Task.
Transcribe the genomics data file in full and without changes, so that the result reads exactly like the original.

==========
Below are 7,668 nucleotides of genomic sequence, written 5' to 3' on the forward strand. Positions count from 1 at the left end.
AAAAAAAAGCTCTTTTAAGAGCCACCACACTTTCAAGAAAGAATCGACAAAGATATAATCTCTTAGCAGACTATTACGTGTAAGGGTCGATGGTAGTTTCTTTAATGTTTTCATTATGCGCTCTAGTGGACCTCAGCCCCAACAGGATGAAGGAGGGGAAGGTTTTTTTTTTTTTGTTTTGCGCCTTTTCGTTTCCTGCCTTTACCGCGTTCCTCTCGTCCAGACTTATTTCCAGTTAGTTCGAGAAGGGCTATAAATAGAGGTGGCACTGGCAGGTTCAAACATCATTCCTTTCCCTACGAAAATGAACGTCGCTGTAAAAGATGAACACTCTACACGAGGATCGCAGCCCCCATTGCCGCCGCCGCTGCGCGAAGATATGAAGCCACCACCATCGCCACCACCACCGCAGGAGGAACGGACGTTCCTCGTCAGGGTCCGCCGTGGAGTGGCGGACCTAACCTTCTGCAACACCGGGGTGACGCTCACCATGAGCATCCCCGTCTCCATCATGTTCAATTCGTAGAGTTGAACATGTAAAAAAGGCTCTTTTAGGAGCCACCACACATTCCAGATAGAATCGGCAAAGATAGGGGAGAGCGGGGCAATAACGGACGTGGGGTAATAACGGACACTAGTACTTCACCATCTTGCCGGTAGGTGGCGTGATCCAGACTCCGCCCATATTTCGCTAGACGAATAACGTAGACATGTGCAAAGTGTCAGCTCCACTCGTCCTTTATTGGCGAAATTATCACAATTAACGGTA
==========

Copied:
Below are 7,668 nucleotides of genomic sequence, written 5' to 3' on the forward strand. Positions count from 1 at the left end.
AAAAAAAAGCTCTTTTAAGAGCCACCACACTTTCAAGAAAGAATCGACAAAGATATAATCTCTTAGCAGACTATTACGTGTAAGGGTCGATGGTAGTTTCTTTAATGTTTTCATTATGCGCTCTAGTGGACCTCAGCCCCAACAGGATGAAGGAGGGGAAGGTTTTTTTTTTTTTGTTTTGCGCCTTTTCGTTTCCTGCCTTTACCGCGTTCCTCTCGTCCAGACTTATTTCCAGTTAGTTCGAGAAGGGCTATAAATAGAGGTGGCACTGGCAGGTTCAAACATCATTCCTTTCCCTACGAAAATGAACGTCGCTGTAAAAGATGAACACTCTACACGAGGATCGCAGCCCCCATTGCCGCCGCCGCTGCGCGAAGATATGAAGCCACCACCATCGCCACCACCACCGCAGGAGGAACGGACGTTCCTCGTCAGGGTCCGCCGTGGAGTGGCGGACCTAACCTTCTGCAACACCGGGGTGACGCTCACCATGAGCATCCCCGTCTCCATCATGTTCAATTCGTAGAGTTGAACATGTAAAAAAGGCTCTTTTAGGAGCCACCACACATTCCAGATAGAATCGGCAAAGATAGGGGAGAGCGGGGCAATAACGGACGTGGGGTAATAACGGACACTAGTACTTCACCATCTTGCCGGTAGGTGGCGTGATCCAGACTCCGCCCATATTTCGCTAGACGAATAACGTAGACATGTGCAAAGTGTCAGCTCCACTCGTCCTTTATTGGCGAAATTATCACAATTAACGGTA